My husband died suddenly a year ago - I came home and found him on the sofa, he was only 56. We had been together for over 36 years, we spent every minute of the day together and I am completely lost without him. If it wasn’t for our dogs I don’t think I’d even have the strength to get out of bed every day, I just feel so drained and exhausted all the time. I can’t go out, even the thought of it gives me flashbacks of coming home and finding him, doing CPR, making those phone calls to our children … To make things even harder he is a body donor and is currently educating 400-500 medical students and his funeral won’t be until around 18 months after his death, although we did hold a memorial service at home for him. I never expected to be a widow at 52, and although our children have been a great support, I feel at such a loss and I don’t know how to get through it. I’ve been on bereavement support group, podcasts etc but I don’t feel as if I can even begin to grieve without a funeral. I just feel so numb, and frozen in time, unable to even attempt to pick up the pieces of my shattered world, knowing that it’s going to be smashed to smithereens again in a few months time. Has anybody else had any experience with body donation?
Sorry not to be able to help with regards to body donation @WCN but I wanted to send you my love and best wishes anyway. This is such an awful time under any circumstances and anything which adds further distress must be heartbreaking.
I lost my husband suddenly, which was my hardest bit to comprehend as he was a slim, fit, very active and strong 60 year old. How could he have gone out to play his weekly football and never came home after suffering a coronary embolus.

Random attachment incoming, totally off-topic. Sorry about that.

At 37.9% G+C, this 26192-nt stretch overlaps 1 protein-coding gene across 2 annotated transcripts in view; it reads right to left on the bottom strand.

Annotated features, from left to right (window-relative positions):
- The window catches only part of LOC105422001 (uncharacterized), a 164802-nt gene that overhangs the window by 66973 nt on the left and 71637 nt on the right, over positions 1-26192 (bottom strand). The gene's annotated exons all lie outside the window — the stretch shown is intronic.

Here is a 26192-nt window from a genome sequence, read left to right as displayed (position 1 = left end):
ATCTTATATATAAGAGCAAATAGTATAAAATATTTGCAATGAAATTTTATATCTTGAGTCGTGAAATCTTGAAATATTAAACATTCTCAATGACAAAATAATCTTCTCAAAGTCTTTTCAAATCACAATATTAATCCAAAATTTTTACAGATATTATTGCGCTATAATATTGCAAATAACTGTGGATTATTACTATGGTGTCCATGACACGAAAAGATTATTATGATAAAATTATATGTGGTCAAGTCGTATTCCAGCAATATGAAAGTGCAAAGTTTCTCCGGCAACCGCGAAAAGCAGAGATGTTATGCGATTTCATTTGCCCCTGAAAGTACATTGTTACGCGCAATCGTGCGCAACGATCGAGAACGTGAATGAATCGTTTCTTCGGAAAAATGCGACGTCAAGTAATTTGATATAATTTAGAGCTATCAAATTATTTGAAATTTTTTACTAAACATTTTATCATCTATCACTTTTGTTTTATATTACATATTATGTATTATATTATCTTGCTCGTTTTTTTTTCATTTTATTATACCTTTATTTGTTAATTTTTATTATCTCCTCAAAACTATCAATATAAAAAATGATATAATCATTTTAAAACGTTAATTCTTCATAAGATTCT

I do hope you can find some peace in your heart knowing that this was what your husband wished to happen with his body.
My wife donated her body a year ago but my experience seems to be very different. Firstly, it is typical of her to find a use for something she had no more use for. Secondly she had no wish for a funeral. I was lucky in that her passing was no surprise. She had had terminal illness for 5 years. I thnk that sometimes I am lossing the plot because although I watched her body be taken from the house I feel her spirit present with me every day. I do not feel a complete person without her but having her spirit by my side is my great comfort. We .have planted a tree in the local park in her memory. Just try to remember that you have lost something that many people never experience - true love. You are lucky. You have 36 years of lovely memories.
I don’t see why you think feeling your wife’s spirit is you losing the plot. On the contrary, I believe the spirit of our loved ones was not contained within their body and still exists somewhere.
I too am grateful for the time I had with my amazing husband.
As I’ve said to people, neither of us were perfect but we were perfect for each other.
From reading many of the stories here I wondered why I did ot feel that bad. But as my daughter pointed out today I and my wife grieved for the last 5 years since her diagnosis. We were able to talk freely and grieve together. The result is that I am left just with our love and our memories. I feel more content than ever. You are right, the spirit exists apart from the body. That is a revelation to me.
It simply has to @Miken, or amputees would not remain the whole person would they, yet they do? Our bodies are not who we are.
@KarenF and @Miken thank you for your replies. It was the first time I had shared my story online and I kind of fell down a hole afterwards. Thank you for sharing your stories, and I’m sorry we are all in the sh1ttiest of clubs, I know that everyone grieves differently, and there’s a difference between anticipated and sudden death, and maybe that’s why our experiences of body donation are so different @Miken.